Price Is What You Pay, Value Is What You Get
One of the most important differentiators for successful investors is knowing the right price to pay for the stock AND waiting for Mr Market to serve the stock at that price. The stock doesn’t care what you pay for it, and it won’t make any adjustments to give you an acceptable return.
Most investors think quality, as opposed to price, is the determinant of whether something’s risky. But high quality assets can be risky, and low quality assets can be safe. It’s just a matter of the price paid for them. Elevated popular opinion, then, isn’t just the source of low return potential, but also of high risk.
Only by paying the right price will the intelligent investor be assured a satisfactory return. The price you pay determines the return you get, forever. Intelligent investors do not just pay any price that the market is quoting, instead they exercise patience and wait for the stock to come down to right price.
The Analogy of the “Fat Pitch”
No matter how attractive a stock may be, no matter how well run a company is, it’s absolutely critical that investor maintains her cool and waits for the right pitch before she swings.
“The stock market is a no-called-strike game. You don’t have to swing at everything – you can wait for your pitch. You can watch pitches come in one inch above or one inch below your navel and you don’t have to swing. No umpire is going to call you out.
“Ted Williams described in his book, ‘The Science of Hitting,’ that the most important thing – for a hitter – is to wait for the right pitch. And that’s exactly the philosophy I have about investing – wait for the [fat] pitch, [know your sweet spot], and wait for the right deal. And it will come… It’s the key to investing.”
Rags to Tiches with Fat Pitches
“Finding businesses with long-term competitive advantages, or wide moats, has long been a cornerstone of investors’ winning formula.”
How do we define the “fat pitch”. Here are a few attributes to consider:
Circle Of Competence
“What an investor needs is the ability to correctly evaluate selected businesses. Note that word “selected”: …you don’t have to be an expert on every company, or even many”. You only have to be able to evaluate companies within your circle of competence. The size of that circle is not very important; knowing its boundaries, however, is vital.”
The game of investing is one of making better predictions about the future than other people. How are you going to do that?
If you try to predict the future of everything, you attempt too much. Investors who confine themselves to what they know, as difficult as that may be, have a considerable advantage over everyone else. Knowing you don’t know something is nearly as valuable as knowing it. The worst situation is thinking you know something when you don’t. Right pitch will therefore by definition be within your circle of competence.
Volatility Is Your Friend
Investors should treat volatility as a friend. High volatility permits an investor to purchase stocks that are particularly depressed and to sell stocks when they are selling at particularly high prices. The greater the volatility, the greater the opportunity to purchase stocks at bargain price.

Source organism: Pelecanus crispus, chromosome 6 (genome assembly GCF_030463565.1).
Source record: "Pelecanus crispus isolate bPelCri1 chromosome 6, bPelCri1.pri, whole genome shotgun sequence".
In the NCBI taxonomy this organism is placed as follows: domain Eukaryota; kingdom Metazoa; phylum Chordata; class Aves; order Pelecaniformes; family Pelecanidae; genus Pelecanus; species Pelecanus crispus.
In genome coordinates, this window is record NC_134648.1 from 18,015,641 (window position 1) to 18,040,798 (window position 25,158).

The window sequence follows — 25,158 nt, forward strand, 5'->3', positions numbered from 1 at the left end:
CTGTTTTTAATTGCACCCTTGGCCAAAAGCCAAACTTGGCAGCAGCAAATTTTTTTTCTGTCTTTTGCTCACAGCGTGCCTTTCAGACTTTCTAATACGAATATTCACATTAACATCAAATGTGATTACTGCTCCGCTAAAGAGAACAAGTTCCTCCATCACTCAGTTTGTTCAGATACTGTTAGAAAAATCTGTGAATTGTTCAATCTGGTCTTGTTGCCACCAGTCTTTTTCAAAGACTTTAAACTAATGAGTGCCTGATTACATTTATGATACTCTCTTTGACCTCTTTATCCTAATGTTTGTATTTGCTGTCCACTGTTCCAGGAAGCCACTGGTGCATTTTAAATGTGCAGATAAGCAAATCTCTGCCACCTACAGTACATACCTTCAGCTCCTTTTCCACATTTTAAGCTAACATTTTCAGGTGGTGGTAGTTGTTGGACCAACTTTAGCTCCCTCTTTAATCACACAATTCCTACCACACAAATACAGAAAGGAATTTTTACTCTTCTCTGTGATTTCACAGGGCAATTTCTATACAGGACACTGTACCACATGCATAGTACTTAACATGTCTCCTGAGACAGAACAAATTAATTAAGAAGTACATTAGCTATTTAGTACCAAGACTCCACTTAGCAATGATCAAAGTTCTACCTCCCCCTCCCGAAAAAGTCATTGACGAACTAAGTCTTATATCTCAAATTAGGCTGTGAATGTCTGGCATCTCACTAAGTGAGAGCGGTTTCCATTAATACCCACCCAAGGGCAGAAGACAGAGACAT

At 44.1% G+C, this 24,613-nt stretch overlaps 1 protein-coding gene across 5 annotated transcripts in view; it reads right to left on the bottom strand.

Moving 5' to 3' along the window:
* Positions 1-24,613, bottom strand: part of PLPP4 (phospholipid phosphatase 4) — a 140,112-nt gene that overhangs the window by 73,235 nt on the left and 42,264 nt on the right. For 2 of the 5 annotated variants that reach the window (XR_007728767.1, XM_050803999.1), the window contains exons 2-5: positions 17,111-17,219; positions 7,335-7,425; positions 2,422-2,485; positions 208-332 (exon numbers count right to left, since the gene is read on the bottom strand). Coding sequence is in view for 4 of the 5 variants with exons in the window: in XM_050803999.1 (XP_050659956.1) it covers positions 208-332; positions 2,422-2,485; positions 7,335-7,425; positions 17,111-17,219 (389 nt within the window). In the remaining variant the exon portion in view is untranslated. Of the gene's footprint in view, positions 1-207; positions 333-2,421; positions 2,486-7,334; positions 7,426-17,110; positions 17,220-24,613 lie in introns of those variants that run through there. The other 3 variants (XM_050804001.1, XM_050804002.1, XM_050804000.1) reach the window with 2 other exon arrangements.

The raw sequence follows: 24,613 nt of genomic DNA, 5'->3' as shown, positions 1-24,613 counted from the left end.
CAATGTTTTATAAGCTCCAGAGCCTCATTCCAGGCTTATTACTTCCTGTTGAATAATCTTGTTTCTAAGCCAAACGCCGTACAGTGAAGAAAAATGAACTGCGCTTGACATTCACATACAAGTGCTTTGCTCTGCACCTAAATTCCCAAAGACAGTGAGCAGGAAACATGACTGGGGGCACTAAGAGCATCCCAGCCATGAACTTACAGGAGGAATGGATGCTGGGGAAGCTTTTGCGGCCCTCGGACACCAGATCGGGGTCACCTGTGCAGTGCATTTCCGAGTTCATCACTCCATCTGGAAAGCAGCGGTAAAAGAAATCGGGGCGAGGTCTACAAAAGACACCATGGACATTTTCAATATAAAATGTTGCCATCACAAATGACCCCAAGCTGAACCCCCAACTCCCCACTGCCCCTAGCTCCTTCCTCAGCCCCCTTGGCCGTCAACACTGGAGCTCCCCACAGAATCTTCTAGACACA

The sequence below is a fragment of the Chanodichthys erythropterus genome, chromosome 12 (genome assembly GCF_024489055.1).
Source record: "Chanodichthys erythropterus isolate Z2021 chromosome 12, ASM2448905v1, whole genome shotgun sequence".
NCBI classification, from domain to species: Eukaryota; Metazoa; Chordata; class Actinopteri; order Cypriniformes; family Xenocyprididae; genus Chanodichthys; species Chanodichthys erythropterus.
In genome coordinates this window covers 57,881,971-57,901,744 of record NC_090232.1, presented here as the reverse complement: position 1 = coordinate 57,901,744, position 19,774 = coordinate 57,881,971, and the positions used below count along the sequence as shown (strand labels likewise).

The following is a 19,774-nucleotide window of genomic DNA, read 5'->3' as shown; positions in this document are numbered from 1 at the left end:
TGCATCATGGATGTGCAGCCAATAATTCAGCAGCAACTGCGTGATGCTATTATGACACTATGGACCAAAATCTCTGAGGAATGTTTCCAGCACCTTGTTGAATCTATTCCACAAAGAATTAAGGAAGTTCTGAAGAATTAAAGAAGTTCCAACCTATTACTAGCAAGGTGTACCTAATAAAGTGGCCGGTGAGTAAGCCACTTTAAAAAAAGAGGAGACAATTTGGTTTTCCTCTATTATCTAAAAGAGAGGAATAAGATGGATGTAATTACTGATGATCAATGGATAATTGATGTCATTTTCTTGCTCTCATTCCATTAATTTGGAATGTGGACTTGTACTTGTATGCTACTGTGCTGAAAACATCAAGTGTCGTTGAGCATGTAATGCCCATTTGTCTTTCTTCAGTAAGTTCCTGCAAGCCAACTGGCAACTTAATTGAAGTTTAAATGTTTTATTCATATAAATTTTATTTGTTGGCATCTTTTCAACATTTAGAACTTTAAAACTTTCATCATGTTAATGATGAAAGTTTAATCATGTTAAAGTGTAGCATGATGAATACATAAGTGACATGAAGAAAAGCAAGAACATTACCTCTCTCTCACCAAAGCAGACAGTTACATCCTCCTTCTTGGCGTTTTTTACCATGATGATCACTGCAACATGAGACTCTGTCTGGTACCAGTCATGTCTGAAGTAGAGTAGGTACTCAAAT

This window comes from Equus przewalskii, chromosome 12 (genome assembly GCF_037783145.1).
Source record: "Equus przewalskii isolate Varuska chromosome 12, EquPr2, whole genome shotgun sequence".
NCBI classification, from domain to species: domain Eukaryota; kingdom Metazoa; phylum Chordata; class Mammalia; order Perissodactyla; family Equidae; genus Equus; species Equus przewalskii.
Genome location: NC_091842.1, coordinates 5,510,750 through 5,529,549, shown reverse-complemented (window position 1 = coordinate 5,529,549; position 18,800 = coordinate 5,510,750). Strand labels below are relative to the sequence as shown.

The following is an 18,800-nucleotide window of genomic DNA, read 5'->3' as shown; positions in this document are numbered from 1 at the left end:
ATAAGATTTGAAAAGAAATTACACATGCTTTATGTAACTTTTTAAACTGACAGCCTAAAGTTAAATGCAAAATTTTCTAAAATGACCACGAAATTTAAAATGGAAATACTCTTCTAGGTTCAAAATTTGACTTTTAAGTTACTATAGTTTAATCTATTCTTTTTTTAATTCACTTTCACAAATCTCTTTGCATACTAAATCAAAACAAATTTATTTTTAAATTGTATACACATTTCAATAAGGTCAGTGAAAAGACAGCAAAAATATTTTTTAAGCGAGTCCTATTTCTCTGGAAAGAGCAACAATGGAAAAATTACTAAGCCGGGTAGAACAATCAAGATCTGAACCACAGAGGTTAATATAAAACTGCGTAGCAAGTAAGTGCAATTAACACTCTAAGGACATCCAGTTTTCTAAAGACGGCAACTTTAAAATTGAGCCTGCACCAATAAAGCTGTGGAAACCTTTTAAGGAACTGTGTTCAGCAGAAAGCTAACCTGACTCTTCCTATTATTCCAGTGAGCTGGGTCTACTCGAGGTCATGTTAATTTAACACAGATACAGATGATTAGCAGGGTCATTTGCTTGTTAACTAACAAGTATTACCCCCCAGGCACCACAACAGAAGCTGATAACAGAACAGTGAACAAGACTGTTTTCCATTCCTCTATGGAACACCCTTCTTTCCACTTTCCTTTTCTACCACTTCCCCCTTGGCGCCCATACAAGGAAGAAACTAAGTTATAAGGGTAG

The true investor welcomes volatility. It is the means through which Mr Market serves the fat pitch.
Wonderful Companies Have Moats
Companies live and die by their ability to complete in the marketplace. Long-term competitive advantage of a business is like an economic moat. If you’ve got a wonderful castle (or business), there are people out there who are going to try and attack it, and take it away from you. So you want a castle with a moat around it. There are many sources of moat.
Click here to read an article on moats. The “moatier” the company, the fatter the pitch.
Margin of safety
Behind the margin of safety principle is the simple idea that having a cushion in terms of excess value can protect you against making an error. In other words, when market price is significantly below your estimation of the intrinsic value, the difference is the margin of safety. This difference allows an investment to be made with minimal downside risk.
The term was popularized by Benjamin Graham (known as the father of value investing) and his followers, most notably Warren Buffett. Margin of safety doesn’t guarantee a successful investment, but it does provide room for error in an analyst’s judgment. Determining a company’s “true” worth (its intrinsic value) is highly subjective. Each investor has a different way of calculating intrinsic value, which may or may not be correct. In addition, it’s notoriously difficult to predict a company’s earnings. Margin of safety provides a cushion against errors in calculation.
When you build a bridge, you insist it can carry 30,000 pounds, but you only drive 10,000 pound trucks across it. And the same idea works in investing.
No matter how wonderful a business is, it’s not worth an infinite price. We have to have a price that makes sense and gives a margin of safety considering the normal vicissitudes of life.
Many people make the mistake of assuming that buying a quality company ensures safety. A given company may be a quality company with an attractive business, but that alone is not enough because the price you pay for a share of stock matters. Adequate margin of safety is a defining attribute of a fat pitch.
Investors cannot hope to get too many fat pitches during their investing career. For a fat pitch to happen Mr Market must serve a moaty business that investors understand at bargain price with high margin of safety. Fat pitch is a special and rare occasion and when an investors sees one, it’s time to bet big and get rich.
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